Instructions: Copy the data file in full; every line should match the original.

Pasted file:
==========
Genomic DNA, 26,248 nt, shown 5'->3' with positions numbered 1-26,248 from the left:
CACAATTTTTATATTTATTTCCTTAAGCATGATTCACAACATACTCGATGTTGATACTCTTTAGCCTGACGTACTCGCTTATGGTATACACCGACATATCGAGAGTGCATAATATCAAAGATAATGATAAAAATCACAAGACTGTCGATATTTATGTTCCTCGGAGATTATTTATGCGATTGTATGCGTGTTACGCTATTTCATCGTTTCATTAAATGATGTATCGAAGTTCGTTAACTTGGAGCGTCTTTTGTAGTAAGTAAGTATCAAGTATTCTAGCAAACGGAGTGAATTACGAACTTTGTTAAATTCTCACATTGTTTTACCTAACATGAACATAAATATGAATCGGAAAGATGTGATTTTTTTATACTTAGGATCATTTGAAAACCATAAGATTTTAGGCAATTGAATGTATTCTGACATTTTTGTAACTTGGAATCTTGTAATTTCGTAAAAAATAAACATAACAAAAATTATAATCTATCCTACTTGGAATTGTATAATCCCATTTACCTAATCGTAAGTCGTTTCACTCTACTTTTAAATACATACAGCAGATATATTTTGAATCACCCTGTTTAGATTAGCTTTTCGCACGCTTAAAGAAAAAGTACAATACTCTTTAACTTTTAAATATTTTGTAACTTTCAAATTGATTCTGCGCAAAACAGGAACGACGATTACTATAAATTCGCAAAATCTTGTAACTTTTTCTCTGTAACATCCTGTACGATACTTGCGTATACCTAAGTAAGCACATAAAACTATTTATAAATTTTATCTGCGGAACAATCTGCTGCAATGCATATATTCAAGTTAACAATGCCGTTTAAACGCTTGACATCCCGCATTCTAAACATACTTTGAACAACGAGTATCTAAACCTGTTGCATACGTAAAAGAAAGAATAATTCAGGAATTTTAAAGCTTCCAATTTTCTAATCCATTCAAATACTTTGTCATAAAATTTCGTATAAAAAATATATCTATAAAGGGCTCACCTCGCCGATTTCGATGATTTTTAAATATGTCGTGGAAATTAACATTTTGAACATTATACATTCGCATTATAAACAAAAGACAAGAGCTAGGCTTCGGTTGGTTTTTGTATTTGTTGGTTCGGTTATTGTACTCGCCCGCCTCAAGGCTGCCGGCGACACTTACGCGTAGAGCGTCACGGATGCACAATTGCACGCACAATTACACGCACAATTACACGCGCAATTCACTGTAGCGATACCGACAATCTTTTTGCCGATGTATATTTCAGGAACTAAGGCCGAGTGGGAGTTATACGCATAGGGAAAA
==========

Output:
Genomic DNA, 26,248 nt, shown 5'->3' with positions numbered 1-26,248 from the left:
CACAATTTTTATATTTATTTCCTTAAGCATGATTCACAACATACTCGATGTTGATACTCTTTAGCCTGACGTACTCGCTTATGGTATACACCGACATATCGAGAGTGCATAATATCAAAGATAATGATAAAAATCACAAGACTGTCGATATTTATGTTCCTCGGAGATTATTTATGCGATTGTATGCGTGTTACGCTATTTCATCGTTTCATTAAATGATGTATCGAAGTTCGTTAACTTGGAGCGTCTTTTGTAGTAAGTAAGTATCAAGTATTCTAGCAAACGGAGTGAATTACGAACTTTGTTAAATTCTCACATTGTTTTACCTAACATGAACATAAATATGAATCGGAAAGATGTGATTTTTTTATACTTAGGATCATTTGAAAACCATAAGATTTTAGGCAATTGAATGTATTCTGACATTTTTGTAACTTGGAATCTTGTAATTTCGTAAAAAATAAACATAACAAAAATTATAATCTATCCTACTTGGAATTGTATAATCCCATTTACCTAATCGTAAGTCGTTTCACTCTACTTTTAAATACATACAGCAGATATATTTTGAATCACCCTGTTTAGATTAGCTTTTCGCACGCTTAAAGAAAAAGTACAATACTCTTTAACTTTTAAATATTTTGTAACTTTCAAATTGATTCTGCGCAAAACAGGAACGACGATTACTATAAATTCGCAAAATCTTGTAACTTTTTCTCTGTAACATCCTGTACGATACTTGCGTATACCTAAGTAAGCACATAAAACTATTTATAAATTTTATCTGCGGAACAATCTGCTGCAATGCATATATTCAAGTTAACAATGCCGTTTAAACGCTTGACATCCCGCATTCTAAACATACTTTGAACAACGAGTATCTAAACCTGTTGCATACGTAAAAGAAAGAATAATTCAGGAATTTTAAAGCTTCCAATTTTCTAATCCATTCAAATACTTTGTCATAAAATTTCGTATAAAAAATATATCTATAAAGGGCTCACCTCGCCGATTTCGATGATTTTTAAATATGTCGTGGAAATTAACATTTTGAACATTATACATTCGCATTATAAACAAAAGACAAGAGCTAGGCTTCGGTTGGTTTTTGTATTTGTTGGTTCGGTTATTGTACTCGCCCGCCTCAAGGCTGCCGGCGACACTTACGCGTAGAGCGTCACGGATGCACAATTGCACGCACAATTACACGCACAATTACACGCGCAATTCACTGTAGCGATACCGACAATCTTTTTGCCGATGTATATTTCAGGAACTAAGGCCGAGTGGGAGTTATACGCATAGGGAAAA